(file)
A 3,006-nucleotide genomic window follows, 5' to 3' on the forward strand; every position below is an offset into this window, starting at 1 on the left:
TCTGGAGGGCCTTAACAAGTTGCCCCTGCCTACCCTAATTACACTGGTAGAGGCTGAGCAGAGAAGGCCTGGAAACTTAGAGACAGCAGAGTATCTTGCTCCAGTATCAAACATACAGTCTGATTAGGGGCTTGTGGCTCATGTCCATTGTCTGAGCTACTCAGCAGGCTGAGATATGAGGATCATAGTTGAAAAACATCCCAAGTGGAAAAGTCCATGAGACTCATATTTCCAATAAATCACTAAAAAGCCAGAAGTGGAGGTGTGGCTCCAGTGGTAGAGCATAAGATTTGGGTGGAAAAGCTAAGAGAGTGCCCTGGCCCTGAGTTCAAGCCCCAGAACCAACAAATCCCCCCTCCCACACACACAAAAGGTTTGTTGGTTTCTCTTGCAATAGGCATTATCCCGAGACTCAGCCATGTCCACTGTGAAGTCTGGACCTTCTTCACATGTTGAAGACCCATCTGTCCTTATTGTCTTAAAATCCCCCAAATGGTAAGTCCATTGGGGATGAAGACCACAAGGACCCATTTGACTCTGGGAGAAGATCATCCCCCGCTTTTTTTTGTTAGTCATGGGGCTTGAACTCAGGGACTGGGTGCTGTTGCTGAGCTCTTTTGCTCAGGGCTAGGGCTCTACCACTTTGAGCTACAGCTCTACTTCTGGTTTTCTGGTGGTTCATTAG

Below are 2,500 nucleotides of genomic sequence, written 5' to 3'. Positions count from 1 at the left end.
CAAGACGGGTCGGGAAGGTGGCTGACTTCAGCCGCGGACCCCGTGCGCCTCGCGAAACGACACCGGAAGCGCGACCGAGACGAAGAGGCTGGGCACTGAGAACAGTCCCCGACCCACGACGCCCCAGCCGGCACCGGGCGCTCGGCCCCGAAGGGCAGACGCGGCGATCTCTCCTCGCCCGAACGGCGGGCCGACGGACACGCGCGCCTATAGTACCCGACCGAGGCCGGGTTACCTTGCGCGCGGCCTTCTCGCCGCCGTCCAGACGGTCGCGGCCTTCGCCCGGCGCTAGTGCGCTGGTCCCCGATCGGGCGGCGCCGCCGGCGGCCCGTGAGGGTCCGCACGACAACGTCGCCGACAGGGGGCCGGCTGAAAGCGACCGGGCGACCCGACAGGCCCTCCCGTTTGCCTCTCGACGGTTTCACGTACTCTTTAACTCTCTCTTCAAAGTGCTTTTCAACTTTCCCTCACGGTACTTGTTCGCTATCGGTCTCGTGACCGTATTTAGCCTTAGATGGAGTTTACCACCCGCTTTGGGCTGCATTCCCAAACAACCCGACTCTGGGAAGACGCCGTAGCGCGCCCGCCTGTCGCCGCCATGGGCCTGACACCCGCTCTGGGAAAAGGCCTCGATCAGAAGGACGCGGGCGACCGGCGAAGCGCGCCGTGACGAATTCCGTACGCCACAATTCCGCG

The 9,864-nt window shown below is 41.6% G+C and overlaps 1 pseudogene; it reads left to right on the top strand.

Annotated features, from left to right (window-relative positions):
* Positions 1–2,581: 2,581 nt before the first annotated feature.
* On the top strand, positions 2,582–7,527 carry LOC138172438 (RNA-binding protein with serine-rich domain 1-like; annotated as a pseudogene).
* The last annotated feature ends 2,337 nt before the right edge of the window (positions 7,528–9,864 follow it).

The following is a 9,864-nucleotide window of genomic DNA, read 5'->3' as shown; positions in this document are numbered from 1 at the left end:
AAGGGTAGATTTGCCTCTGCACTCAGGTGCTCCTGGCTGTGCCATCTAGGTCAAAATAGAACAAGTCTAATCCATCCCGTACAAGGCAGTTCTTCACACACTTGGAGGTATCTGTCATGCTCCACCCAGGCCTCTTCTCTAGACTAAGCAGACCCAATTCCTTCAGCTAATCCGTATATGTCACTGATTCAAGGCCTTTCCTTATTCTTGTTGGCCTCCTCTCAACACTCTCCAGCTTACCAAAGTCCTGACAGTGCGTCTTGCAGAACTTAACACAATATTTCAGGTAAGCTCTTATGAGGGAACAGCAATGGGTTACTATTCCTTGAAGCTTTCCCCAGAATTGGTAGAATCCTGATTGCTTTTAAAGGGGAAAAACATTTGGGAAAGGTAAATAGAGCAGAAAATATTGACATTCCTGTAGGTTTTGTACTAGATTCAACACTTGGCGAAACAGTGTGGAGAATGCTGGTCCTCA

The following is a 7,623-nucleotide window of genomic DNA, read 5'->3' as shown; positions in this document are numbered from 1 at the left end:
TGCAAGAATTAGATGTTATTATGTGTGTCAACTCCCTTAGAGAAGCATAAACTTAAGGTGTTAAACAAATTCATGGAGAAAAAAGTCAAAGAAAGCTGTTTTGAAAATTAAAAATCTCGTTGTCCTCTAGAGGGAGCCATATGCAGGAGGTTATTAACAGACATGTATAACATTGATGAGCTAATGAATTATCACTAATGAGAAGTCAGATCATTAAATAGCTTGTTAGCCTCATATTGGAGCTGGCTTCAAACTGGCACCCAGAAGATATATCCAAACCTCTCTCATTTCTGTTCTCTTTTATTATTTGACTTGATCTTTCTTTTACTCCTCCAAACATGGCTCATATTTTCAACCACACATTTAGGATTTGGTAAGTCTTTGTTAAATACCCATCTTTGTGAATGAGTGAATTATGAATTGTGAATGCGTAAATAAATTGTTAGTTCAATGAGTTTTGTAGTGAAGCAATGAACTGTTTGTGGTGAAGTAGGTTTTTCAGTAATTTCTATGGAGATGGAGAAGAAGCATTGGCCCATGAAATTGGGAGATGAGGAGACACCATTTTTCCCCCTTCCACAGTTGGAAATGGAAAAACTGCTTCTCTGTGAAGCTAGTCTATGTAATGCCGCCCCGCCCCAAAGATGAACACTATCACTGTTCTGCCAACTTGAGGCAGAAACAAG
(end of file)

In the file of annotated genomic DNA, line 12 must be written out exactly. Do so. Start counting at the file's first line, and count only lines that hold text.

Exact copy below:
The following is a 7,623-nucleotide window of genomic DNA, read 5'->3' as shown; positions in this document are numbered from 1 at the left end: